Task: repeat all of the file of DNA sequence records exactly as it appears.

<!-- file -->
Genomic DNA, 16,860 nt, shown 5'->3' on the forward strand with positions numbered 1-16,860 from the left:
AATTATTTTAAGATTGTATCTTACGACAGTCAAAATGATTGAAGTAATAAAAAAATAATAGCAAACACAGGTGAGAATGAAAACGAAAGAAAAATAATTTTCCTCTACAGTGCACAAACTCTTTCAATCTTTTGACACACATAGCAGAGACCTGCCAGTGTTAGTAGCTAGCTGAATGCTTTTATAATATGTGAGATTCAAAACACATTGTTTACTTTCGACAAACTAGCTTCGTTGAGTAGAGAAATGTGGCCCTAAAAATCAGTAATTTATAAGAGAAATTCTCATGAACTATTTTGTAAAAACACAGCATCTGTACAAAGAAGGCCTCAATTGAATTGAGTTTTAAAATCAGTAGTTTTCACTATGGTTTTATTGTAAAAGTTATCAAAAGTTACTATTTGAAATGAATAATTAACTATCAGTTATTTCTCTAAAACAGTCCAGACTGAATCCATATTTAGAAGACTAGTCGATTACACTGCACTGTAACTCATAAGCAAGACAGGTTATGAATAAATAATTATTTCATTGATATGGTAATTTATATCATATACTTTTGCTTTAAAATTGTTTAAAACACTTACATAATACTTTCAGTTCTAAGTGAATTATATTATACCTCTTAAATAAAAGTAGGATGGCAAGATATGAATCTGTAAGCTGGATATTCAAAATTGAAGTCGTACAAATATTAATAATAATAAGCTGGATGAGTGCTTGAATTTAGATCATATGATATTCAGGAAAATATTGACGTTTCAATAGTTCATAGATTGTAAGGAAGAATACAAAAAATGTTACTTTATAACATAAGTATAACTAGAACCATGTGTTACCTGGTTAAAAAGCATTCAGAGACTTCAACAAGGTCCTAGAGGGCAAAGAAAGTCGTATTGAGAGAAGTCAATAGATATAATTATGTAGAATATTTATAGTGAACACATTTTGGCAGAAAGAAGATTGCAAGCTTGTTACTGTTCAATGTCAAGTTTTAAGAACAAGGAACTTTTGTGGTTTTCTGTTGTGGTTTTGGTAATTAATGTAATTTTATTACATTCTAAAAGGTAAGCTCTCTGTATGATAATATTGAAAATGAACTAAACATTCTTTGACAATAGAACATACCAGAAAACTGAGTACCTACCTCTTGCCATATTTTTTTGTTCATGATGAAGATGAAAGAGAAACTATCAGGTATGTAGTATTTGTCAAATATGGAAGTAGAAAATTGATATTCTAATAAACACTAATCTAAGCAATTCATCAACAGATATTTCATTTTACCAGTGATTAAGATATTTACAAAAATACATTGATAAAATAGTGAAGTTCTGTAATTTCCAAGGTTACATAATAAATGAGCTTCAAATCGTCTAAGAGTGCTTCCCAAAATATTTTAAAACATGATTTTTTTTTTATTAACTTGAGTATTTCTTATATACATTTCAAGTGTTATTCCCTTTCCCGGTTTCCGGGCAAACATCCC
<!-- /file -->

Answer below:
Genomic DNA, 16,860 nt, shown 5'->3' on the forward strand with positions numbered 1-16,860 from the left:
AATTATTTTAAGATTGTATCTTACGACAGTCAAAATGATTGAAGTAATAAAAAAATAATAGCAAACACAGGTGAGAATGAAAACGAAAGAAAAATAATTTTCCTCTACAGTGCACAAACTCTTTCAATCTTTTGACACACATAGCAGAGACCTGCCAGTGTTAGTAGCTAGCTGAATGCTTTTATAATATGTGAGATTCAAAACACATTGTTTACTTTCGACAAACTAGCTTCGTTGAGTAGAGAAATGTGGCCCTAAAAATCAGTAATTTATAAGAGAAATTCTCATGAACTATTTTGTAAAAACACAGCATCTGTACAAAGAAGGCCTCAATTGAATTGAGTTTTAAAATCAGTAGTTTTCACTATGGTTTTATTGTAAAAGTTATCAAAAGTTACTATTTGAAATGAATAATTAACTATCAGTTATTTCTCTAAAACAGTCCAGACTGAATCCATATTTAGAAGACTAGTCGATTACACTGCACTGTAACTCATAAGCAAGACAGGTTATGAATAAATAATTATTTCATTGATATGGTAATTTATATCATATACTTTTGCTTTAAAATTGTTTAAAACACTTACATAATACTTTCAGTTCTAAGTGAATTATATTATACCTCTTAAATAAAAGTAGGATGGCAAGATATGAATCTGTAAGCTGGATATTCAAAATTGAAGTCGTACAAATATTAATAATAATAAGCTGGATGAGTGCTTGAATTTAGATCATATGATATTCAGGAAAATATTGACGTTTCAATAGTTCATAGATTGTAAGGAAGAATACAAAAAATGTTACTTTATAACATAAGTATAACTAGAACCATGTGTTACCTGGTTAAAAAGCATTCAGAGACTTCAACAAGGTCCTAGAGGGCAAAGAAAGTCGTATTGAGAGAAGTCAATAGATATAATTATGTAGAATATTTATAGTGAACACATTTTGGCAGAAAGAAGATTGCAAGCTTGTTACTGTTCAATGTCAAGTTTTAAGAACAAGGAACTTTTGTGGTTTTCTGTTGTGGTTTTGGTAATTAATGTAATTTTATTACATTCTAAAAGGTAAGCTCTCTGTATGATAATATTGAAAATGAACTAAACATTCTTTGACAATAGAACATACCAGAAAACTGAGTACCTACCTCTTGCCATATTTTTTTGTTCATGATGAAGATGAAAGAGAAACTATCAGGTATGTAGTATTTGTCAAATATGGAAGTAGAAAATTGATATTCTAATAAACACTAATCTAAGCAATTCATCAACAGATATTTCATTTTACCAGTGATTAAGATATTTACAAAAATACATTGATAAAATAGTGAAGTTCTGTAATTTCCAAGGTTACATAATAAATGAGCTTCAAATCGTCTAAGAGTGCTTCCCAAAATATTTTAAAACATGATTTTTTTTTTATTAACTTGAGTATTTCTTATATACATTTCAAGTGTTATTCCCTTTCCCGGTTTCCGGGCAAACATCCC